Nevada Senate candidates trade barbs over Trump, immigration

Sen. Dean Heller, R-Nev., left, and Rep. Jacky Rosen, D-Nev., prepare before a U.S. Senate debate, Friday, Oct. 19, 2018, in Las Vegas. (AP Photo/John Locher, Pool)

Sen. Dean Heller, R-Nev., left, and Rep. Jacky Rosen, D-Nev., prepare before a U.S. Senate debate, Friday, Oct. 19, 2018, in Las Vegas. (AP Photo/John Locher, Pool)

LAS VEGAS — Nevada Sen. Dean Heller accused Democratic Rep. Jacky Rosen on Friday of making a visit to see separated families at the U.S.-Mexico border in order to stage a “photo-op,” while she described the incumbent Republican as a “rubber-stamp” for President Donald Trump whose tax plan benefits the wealthy at the expense of the middle class.

Heller and Rosen traded barbs, interrupted and accused each of being untruthful Friday night as they met in their first and only debate in their close contest in the battleground state.

Heller is considered the most vulnerable Republican senator running for re-election this year because he’s the only one running in a state that Democrat Hillary Clinton won in 2016.

The hourlong Friday night debate on KLAS-TV, KTVN-TV and C-SPAN brought the candidates together hours before early voting starts Saturday morning.

Both candidates touted their ability to work across the aisle, though when asked what could be done to ease a partisan standoff in Washington, Heller took a page from Trump’s playbook by blaming the media for political divisiveness.

“We have seen how they treat Trump supporters. We have seen how they treat Kanye West when he goes into the White House,” Heller said. He didn’t elaborate.

Heller and Rosen ramped up their criticisms as they discussed immigration, a key issue in a state with a 29 percent Latino population.

Rosen, who made a trip to visit U.S. border detention facilities in June, called the Trump administration’s separation of migrant families reckless. Images of Rosen’s visit later appeared in one of her campaign ads, leading Heller on Friday to accuse of missing her work in Washington to film a commercial.

“I went down there to check on children,” she interrupted. “I was doing my job.”

“Do I get a chance to talk?” Heller asked.

Despite the swipes, Heller and Rosen smiled throughout and at times asked questions of each other.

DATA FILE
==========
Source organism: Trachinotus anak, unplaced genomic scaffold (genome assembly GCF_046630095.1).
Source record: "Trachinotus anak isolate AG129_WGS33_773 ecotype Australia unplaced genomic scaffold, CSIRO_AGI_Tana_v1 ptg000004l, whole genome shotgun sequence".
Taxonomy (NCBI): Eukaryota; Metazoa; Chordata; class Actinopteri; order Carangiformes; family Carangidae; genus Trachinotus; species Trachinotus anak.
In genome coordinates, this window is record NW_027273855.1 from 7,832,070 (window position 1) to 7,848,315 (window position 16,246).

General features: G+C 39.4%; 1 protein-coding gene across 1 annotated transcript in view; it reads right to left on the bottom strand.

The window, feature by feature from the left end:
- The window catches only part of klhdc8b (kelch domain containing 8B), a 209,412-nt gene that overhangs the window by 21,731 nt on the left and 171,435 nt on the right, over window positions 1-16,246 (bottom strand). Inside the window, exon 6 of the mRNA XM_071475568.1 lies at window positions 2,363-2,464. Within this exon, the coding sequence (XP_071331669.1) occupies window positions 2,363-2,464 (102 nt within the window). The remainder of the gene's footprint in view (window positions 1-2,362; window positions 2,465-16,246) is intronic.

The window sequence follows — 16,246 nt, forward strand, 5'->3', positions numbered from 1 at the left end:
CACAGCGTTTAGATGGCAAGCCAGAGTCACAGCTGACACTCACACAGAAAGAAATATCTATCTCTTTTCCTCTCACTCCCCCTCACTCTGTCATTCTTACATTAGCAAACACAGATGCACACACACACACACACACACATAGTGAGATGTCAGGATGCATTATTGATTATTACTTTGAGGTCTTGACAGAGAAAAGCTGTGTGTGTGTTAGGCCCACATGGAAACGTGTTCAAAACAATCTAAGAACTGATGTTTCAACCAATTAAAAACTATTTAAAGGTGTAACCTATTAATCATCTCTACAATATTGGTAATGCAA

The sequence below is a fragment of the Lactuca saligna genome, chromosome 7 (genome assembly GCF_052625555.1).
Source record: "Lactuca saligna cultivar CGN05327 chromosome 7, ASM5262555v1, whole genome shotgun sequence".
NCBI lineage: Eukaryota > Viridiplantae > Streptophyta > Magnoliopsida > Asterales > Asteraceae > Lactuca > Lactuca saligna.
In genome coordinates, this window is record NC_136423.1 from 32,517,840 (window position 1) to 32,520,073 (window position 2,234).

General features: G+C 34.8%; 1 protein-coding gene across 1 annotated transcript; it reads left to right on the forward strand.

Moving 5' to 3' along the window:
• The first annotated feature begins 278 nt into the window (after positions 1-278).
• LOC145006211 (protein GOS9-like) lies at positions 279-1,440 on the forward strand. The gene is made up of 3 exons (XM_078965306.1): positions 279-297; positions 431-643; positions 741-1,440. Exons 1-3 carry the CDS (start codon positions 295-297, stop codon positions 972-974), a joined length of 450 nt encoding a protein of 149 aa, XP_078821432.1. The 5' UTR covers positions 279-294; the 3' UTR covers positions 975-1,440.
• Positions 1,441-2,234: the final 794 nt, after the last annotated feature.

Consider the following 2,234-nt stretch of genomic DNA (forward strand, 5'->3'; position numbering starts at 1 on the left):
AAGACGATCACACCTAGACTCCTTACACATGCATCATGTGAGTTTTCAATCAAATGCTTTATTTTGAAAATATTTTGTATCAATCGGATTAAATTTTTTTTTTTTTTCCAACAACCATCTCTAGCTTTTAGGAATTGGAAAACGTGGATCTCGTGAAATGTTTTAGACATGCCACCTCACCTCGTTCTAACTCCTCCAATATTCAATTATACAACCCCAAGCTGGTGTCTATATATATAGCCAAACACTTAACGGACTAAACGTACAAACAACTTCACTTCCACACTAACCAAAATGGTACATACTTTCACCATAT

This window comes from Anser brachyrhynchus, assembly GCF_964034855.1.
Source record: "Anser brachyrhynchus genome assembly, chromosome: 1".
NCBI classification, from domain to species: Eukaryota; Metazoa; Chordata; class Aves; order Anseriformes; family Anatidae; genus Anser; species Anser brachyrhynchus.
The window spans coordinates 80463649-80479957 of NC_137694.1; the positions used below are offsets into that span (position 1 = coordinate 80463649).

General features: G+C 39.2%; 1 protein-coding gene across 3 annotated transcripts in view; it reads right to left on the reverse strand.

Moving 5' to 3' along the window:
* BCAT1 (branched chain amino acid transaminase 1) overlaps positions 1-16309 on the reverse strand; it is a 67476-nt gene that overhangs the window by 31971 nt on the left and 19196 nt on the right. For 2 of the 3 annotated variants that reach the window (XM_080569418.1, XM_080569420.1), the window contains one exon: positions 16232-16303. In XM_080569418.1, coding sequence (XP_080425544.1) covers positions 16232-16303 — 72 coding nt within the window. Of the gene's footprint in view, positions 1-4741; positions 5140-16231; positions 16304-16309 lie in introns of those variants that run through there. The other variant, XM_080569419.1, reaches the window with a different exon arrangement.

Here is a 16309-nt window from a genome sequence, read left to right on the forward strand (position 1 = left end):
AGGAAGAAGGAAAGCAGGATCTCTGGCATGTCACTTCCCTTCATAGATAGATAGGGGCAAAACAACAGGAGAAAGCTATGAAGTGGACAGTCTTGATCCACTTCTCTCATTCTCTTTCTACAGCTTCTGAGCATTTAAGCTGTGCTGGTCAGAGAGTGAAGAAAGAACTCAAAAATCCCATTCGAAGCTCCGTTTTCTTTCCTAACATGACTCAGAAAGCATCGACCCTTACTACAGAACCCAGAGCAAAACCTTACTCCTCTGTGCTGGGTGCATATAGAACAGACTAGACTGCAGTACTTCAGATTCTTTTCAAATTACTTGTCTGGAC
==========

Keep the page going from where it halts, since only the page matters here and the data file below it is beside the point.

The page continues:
Heller criticized Rosen’s vote against the GOP tax plan passed last year and highlighted her later appearance at a news conference that called for a repeal of the tax cut.

“I voted for our strong economy. She voted against it,” Heller said.

Rosen told reporters after the debate Friday that she would not vote to repeal the tax law but that she would like to make its middle-class tax cuts permanent.

Heller answered questions from KLAS after the debate but left the building before answering post-debate questions from other reporters who gathered to cover the event.

Heller’s campaign spokesman Keith Schipper said later that the candidate had to leave to get to Elko, where Trump is holding a rally Saturday.

Nevada is a battleground that Democrats swept in 2016 and Clinton won by 2 percentage points. But during the last midterm elections in 2014, many Democrats stayed home and Republicans won key races across the state.

Lackluster turnout could keep the seat and control of the Senate in GOP hands. But Democrats are hoping a backlash to Trump will propel their base to the polls and carry Rosen to victory.

Republicans have a 51-49 control of the U.S. Senate. Democrats have a narrow path to take control in the midterms, protecting 10 seats in states Trump won while trying to flip two seats held by Republicans, like Heller’s and that of outgoing Arizona Sen. Jeff Flake.

Heller, a former stockbroker who hails from northern Nevada, has been in the Senate since 2011 and has never lost an election in his three decades holding national and state public offices.

Rosen is a former computer programmer and synagogue president who narrowly won her House seat in 2016 after being recruited to run by former Democratic Sen. Harry Reid.

Heller once criticized Trump and returned his campaign donation. Last year, the president threatened Heller’s re-election chances when the senator held up GOP efforts to repeal the Affordable Care Act.

But Heller has since become an ally of the president, who has made two fundraising stops for him in Nevada this year and will make his third visit Saturday.

Heller defended his embrace of the president Friday, saying that he went from once being “99 percent against” Trump to becoming his friend through cooperation.

“What happened was success. We started working together,” Heller said. “We’ve had our differences, and we’ll continue to have our differences.”

Trump’s visit to the rural area will be sandwiched in between a visit early Saturday by former Vice President Joe Biden in Las Vegas and a rally Monday in Las Vegas by former President Barack Obama, who won the state in 2008 and 2012.


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